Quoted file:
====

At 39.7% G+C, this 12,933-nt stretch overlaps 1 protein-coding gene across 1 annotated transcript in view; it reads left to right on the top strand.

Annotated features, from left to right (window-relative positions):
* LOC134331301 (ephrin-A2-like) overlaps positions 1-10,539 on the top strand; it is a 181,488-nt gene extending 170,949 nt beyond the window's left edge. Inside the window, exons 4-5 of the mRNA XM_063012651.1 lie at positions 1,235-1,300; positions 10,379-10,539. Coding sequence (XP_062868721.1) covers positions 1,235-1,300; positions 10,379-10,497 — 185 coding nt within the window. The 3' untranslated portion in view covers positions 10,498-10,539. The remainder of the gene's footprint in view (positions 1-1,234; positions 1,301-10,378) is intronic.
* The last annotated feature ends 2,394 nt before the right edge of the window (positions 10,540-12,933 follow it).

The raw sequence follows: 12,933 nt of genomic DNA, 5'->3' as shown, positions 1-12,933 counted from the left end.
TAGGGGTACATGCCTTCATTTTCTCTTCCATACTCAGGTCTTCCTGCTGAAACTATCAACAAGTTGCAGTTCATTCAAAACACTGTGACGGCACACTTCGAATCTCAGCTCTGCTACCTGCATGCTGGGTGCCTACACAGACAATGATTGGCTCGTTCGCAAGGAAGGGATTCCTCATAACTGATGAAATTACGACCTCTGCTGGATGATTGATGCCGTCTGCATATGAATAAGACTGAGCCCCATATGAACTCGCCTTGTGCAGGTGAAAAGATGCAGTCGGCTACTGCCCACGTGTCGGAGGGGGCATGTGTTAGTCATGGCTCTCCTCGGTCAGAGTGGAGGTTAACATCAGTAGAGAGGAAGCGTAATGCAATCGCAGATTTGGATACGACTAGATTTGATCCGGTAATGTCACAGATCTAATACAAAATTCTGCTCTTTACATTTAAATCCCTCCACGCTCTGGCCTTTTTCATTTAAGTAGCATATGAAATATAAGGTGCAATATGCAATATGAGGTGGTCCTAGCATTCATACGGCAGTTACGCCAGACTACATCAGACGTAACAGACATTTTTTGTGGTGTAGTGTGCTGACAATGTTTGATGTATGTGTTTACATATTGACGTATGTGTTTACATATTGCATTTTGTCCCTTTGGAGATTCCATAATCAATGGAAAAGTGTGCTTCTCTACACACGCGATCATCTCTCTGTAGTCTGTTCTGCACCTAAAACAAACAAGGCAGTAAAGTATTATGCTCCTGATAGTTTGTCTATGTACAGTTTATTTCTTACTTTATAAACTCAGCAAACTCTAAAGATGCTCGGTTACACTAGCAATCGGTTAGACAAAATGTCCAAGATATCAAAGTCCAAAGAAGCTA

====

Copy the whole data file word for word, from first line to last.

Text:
At 39.7% G+C, this 12,933-nt stretch overlaps 1 protein-coding gene across 1 annotated transcript in view; it reads left to right on the top strand.

Annotated features, from left to right (window-relative positions):
* LOC134331301 (ephrin-A2-like) overlaps positions 1-10,539 on the top strand; it is a 181,488-nt gene extending 170,949 nt beyond the window's left edge. Inside the window, exons 4-5 of the mRNA XM_063012651.1 lie at positions 1,235-1,300; positions 10,379-10,539. Coding sequence (XP_062868721.1) covers positions 1,235-1,300; positions 10,379-10,497 — 185 coding nt within the window. The 3' untranslated portion in view covers positions 10,498-10,539. The remainder of the gene's footprint in view (positions 1-1,234; positions 1,301-10,378) is intronic.
* The last annotated feature ends 2,394 nt before the right edge of the window (positions 10,540-12,933 follow it).

The raw sequence follows: 12,933 nt of genomic DNA, 5'->3' as shown, positions 1-12,933 counted from the left end.
TAGGGGTACATGCCTTCATTTTCTCTTCCATACTCAGGTCTTCCTGCTGAAACTATCAACAAGTTGCAGTTCATTCAAAACACTGTGACGGCACACTTCGAATCTCAGCTCTGCTACCTGCATGCTGGGTGCCTACACAGACAATGATTGGCTCGTTCGCAAGGAAGGGATTCCTCATAACTGATGAAATTACGACCTCTGCTGGATGATTGATGCCGTCTGCATATGAATAAGACTGAGCCCCATATGAACTCGCCTTGTGCAGGTGAAAAGATGCAGTCGGCTACTGCCCACGTGTCGGAGGGGGCATGTGTTAGTCATGGCTCTCCTCGGTCAGAGTGGAGGTTAACATCAGTAGAGAGGAAGCGTAATGCAATCGCAGATTTGGATACGACTAGATTTGATCCGGTAATGTCACAGATCTAATACAAAATTCTGCTCTTTACATTTAAATCCCTCCACGCTCTGGCCTTTTTCATTTAAGTAGCATATGAAATATAAGGTGCAATATGCAATATGAGGTGGTCCTAGCATTCATACGGCAGTTACGCCAGACTACATCAGACGTAACAGACATTTTTTGTGGTGTAGTGTGCTGACAATGTTTGATGTATGTGTTTACATATTGACGTATGTGTTTACATATTGCATTTTGTCCCTTTGGAGATTCCATAATCAATGGAAAAGTGTGCTTCTCTACACACGCGATCATCTCTCTGTAGTCTGTTCTGCACCTAAAACAAACAAGGCAGTAAAGTATTATGCTCCTGATAGTTTGTCTATGTACAGTTTATTTCTTACTTTATAAACTCAGCAAACTCTAAAGATGCTCGGTTACACTAGCAATCGGTTAGACAAAATGTCCAAGATATCAAAGTCCAAAGAAGCTA